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Best time in fiscal year to retire?
Old 09-12-2012, 04:59 AM   #1
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Best time in fiscal year to retire?

I searched this question on the web and found info for federal employees but nothing for those working at Megacorp. I was wondering if anyone here, like myself, is giving (or gave) thought to this question so as to maximize their company's retirement benefits.
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Old 09-12-2012, 05:08 AM   #2
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Maximize your 401K contributions, retire after reaching annual limit, don't forget to do the Roth as well. This will keep you in 15% tax bracket. No use working longer and paying 25% for the privilege.
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Old 09-12-2012, 06:21 AM   #3
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Company limits my contributions to 25%. I start the year with this pct and reduce it to avoid exceeding max contribution. At 25% I would exceed the max in November. If I do retire at the time this occurs, I'd miss out on the match for the rest of year.

Rather than spreading out catchup contributions, I'd have to increase that weekly deduction also, in order to hit that max contribution.

Also, wife works, so getting down to the 15% bracket needs to account for her income. This is more complex than I initially thought. I have a minimum of three years to go, so probably a good idea to capture all of these drivers for later evaluation.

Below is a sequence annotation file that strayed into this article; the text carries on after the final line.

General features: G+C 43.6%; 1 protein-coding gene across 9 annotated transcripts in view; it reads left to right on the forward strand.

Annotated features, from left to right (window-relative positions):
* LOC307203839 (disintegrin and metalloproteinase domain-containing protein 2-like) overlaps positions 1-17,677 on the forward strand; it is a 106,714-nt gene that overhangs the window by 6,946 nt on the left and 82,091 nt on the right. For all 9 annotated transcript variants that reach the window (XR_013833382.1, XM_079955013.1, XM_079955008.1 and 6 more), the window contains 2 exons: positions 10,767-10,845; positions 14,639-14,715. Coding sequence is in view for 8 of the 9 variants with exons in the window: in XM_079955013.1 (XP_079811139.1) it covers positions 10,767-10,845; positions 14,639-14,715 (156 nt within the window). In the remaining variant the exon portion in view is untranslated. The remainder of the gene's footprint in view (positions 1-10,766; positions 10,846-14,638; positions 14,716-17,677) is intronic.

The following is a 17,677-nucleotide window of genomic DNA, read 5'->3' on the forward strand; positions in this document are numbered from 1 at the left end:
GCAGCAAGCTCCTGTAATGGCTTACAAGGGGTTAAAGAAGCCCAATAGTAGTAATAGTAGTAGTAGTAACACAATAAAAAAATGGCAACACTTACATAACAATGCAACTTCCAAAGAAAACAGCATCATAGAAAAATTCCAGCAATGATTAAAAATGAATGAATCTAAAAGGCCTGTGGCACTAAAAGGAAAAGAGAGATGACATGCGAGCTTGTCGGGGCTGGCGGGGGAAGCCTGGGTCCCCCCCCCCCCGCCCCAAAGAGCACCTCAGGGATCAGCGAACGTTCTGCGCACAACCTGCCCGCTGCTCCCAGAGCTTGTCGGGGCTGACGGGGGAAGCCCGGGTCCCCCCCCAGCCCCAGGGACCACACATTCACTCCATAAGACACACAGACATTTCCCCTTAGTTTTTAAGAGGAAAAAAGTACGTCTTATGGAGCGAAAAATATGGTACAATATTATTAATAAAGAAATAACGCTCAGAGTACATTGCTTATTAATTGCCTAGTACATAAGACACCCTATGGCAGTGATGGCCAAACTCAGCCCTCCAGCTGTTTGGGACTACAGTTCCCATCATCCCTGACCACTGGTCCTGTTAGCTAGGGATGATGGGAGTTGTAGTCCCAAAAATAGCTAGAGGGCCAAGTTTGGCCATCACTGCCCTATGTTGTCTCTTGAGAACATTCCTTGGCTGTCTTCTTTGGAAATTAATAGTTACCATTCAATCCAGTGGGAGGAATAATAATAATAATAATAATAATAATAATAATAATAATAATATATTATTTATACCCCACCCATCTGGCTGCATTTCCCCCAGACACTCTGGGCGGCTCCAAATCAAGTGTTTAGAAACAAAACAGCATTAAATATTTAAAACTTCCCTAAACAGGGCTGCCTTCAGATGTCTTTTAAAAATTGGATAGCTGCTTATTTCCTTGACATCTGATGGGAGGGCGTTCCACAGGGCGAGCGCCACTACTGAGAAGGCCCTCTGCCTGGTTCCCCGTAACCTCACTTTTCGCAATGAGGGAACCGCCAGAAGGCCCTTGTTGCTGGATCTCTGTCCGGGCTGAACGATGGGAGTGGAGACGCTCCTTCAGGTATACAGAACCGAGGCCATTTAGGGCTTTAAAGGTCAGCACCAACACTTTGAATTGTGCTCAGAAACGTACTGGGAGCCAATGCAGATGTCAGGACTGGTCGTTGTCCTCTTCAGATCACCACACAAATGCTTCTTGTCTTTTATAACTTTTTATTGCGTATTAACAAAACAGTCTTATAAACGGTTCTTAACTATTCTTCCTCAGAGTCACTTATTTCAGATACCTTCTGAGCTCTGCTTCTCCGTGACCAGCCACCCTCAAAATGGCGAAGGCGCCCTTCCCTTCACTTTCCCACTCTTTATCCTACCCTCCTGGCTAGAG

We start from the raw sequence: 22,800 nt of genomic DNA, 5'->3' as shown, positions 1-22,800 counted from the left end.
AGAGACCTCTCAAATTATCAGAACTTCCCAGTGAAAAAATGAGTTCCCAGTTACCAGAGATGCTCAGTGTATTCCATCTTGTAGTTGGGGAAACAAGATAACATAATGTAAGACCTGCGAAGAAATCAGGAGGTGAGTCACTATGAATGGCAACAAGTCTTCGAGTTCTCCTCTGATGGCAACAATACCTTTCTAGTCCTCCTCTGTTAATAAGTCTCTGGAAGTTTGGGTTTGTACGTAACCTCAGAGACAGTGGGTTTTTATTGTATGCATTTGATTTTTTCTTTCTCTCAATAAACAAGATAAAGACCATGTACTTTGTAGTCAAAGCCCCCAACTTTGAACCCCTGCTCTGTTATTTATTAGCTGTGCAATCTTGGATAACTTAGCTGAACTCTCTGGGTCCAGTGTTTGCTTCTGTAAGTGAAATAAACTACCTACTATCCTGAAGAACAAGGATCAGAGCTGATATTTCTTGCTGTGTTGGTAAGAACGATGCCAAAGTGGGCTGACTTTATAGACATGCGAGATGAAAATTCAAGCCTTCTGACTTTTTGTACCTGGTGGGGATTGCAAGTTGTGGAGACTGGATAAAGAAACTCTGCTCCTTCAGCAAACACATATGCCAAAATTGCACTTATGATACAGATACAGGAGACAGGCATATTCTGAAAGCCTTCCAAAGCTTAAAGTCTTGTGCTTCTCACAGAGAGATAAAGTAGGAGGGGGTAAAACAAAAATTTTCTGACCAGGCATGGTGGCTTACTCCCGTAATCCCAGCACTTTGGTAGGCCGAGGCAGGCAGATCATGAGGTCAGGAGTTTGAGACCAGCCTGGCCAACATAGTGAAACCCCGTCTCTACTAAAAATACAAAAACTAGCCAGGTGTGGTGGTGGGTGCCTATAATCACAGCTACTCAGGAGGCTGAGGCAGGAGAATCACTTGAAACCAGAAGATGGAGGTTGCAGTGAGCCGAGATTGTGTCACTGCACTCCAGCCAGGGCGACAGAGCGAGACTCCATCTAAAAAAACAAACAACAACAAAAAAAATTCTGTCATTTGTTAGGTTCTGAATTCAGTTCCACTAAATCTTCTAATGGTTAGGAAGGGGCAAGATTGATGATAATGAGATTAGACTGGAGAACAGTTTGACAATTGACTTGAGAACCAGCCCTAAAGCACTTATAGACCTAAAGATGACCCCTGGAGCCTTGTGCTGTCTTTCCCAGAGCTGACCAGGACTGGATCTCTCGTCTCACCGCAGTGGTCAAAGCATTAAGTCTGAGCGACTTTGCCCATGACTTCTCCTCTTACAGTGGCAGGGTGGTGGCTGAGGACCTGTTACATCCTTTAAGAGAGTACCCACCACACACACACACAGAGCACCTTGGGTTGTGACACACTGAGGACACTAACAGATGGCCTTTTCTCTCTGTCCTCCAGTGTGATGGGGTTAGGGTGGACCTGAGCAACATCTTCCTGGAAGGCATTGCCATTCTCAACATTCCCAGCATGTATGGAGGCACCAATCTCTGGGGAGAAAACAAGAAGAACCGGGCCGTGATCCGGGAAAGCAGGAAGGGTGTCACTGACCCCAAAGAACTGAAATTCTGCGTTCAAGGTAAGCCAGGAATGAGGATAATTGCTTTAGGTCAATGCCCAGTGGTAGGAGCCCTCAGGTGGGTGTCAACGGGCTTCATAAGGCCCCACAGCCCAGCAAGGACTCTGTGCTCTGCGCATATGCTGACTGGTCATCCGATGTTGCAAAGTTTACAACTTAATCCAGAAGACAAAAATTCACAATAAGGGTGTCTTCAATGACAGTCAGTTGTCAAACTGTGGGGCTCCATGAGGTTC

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Old 09-12-2012, 06:28 AM   #4
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Why would one think there is one best answer across a multitude of companies?
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Old 09-12-2012, 07:00 AM   #5
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If you have any stock options, hold onto them. If you can exercise them after you retire, they are W2 income, allowing you to do a Roth contribution. For the last three years this has allowed wife and I to sock away 12k per year funded in part from the exercise.
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Old 09-12-2012, 07:06 AM   #6
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Quote:
Originally Posted by racy View Post
I searched this question on the web and found info for federal employees but nothing for those working at Megacorp. I was wondering if anyone here, like myself, is giving (or gave) thought to this question so as to maximize their company's retirement benefits.